Riley Cooper came through with a breakout season for the Philadelphia Eagles in 2013, and he was rewarded for his efforts as the Philadelphia Eagles signed the receiver to a five-year, $25 million deal, according to the Eagles' official Twitter feed:
ESPN's Adam Schefter first reported the news:
Cooper was originally slated to enter the year as the Eagles' No. 3 wide receiver behind DeSean Jackson and Jeremy Maclin, but plans changed when Maclin suffered a torn ACL in July. That opened the door for Cooper, and he busted through with what was easily the best campaign of his career.
The 26-year-old University of Florida product had never been a focal point in Philly's offense, but that changed out of necessity. Jackson and running back LeSean McCoy still got the bulk of the touches, but Cooper got his opportunities since opposing defenses didn't key on him quite as much.
Cooper's season truly took off when Nick Foles took over the reins at quarterback. He was a big-play target for the young signal-caller, averaging nearly 18 yards per catch, and he finished the regular season with 47 receptions for 835 yards and eight touchdowns.
The former fifth-round pick had never topped 23 catches or 315 yards in his previous three seasons, so 2013 was obviously a huge step up for Cooper, and it came at an advantageous time prior to hitting free agency.
Cooper owed a great deal of success in 2013 to the offensive scheme of head coach Chip Kelly. The former Oregon Ducks head man re-energized the team this past season, and he helped Cooper develop into a quality NFL starter. Because of that, Cooper made no secret of the fact that he wanted to remain in Philly once the season came to an end, according to Andy Schwartz of CSNPhilly.com.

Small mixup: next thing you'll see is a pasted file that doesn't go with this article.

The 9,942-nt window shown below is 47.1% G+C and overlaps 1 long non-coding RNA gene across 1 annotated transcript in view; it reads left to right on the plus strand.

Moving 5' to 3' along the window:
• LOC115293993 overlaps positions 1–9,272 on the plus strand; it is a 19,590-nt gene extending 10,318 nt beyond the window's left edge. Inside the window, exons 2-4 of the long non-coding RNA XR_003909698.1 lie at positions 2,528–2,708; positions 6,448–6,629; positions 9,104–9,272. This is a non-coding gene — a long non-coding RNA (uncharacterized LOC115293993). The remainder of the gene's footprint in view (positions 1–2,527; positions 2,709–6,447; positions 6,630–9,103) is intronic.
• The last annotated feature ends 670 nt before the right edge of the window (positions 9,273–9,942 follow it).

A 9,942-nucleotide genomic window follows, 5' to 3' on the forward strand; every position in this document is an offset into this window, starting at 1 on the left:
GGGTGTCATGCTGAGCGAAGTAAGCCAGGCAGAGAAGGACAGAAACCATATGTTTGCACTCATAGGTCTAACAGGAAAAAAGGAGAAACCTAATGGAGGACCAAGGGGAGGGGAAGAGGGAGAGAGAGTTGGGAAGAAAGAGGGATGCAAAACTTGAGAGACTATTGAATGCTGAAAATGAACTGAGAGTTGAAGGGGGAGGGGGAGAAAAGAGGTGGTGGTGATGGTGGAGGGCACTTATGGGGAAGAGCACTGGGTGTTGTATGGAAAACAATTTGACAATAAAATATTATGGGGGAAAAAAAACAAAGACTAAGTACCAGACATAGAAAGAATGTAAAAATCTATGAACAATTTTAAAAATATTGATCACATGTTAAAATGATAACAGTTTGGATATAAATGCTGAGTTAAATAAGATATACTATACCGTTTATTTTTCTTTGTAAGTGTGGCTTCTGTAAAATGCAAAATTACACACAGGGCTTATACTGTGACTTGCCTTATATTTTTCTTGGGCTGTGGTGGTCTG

"I want to be back. I want to be back. I love the system. I flourish in this system. I feel like blocking. I do all those things and I play the game so hard. I want to be back, for sure," Cooper asserted.
Most figured that the Eagles had a decision to make between re-signing either Cooper or Maclin, but general manager Howie Roseman didn't rule out the possibility of retaining both prior to the beginning of free agency, per Jeff McLane of The Philadelphia Inquirer.
It remains to be seen if Cooper will be able duplicate and perhaps even improve upon the numbers that he put up in 2013, but his performance on the field wasn't even the biggest question regarding the wideout entering last season.
Cooper made headlines last offseason after he was caught using racial slurs on camera at a Kenny Chesney concert in July. It was a huge story that caused many to question Cooper's character, but it was ultimately pushed aside thanks to Cooper's strong production on the field.
The fact remains that Cooper made a massive mistake, though, and he must continue to prove that it was a one-time transgression. Cooper was seemingly a model citizen after that incident, so there is reason to believe that he has moved on and bettered himself.
If that is the case, then it is exciting to think about how much more he can develop as a player. Cooper is extremely difficult for any cornerback to cover at 6'3" and 222 lbs., and now that he has figured out how to set defensive backs up at the NFL level, the sky is the limit.
Some might argue that it wasn't a good idea to pay Cooper after one solid NFL season, but he could end up being the best value of free agency.
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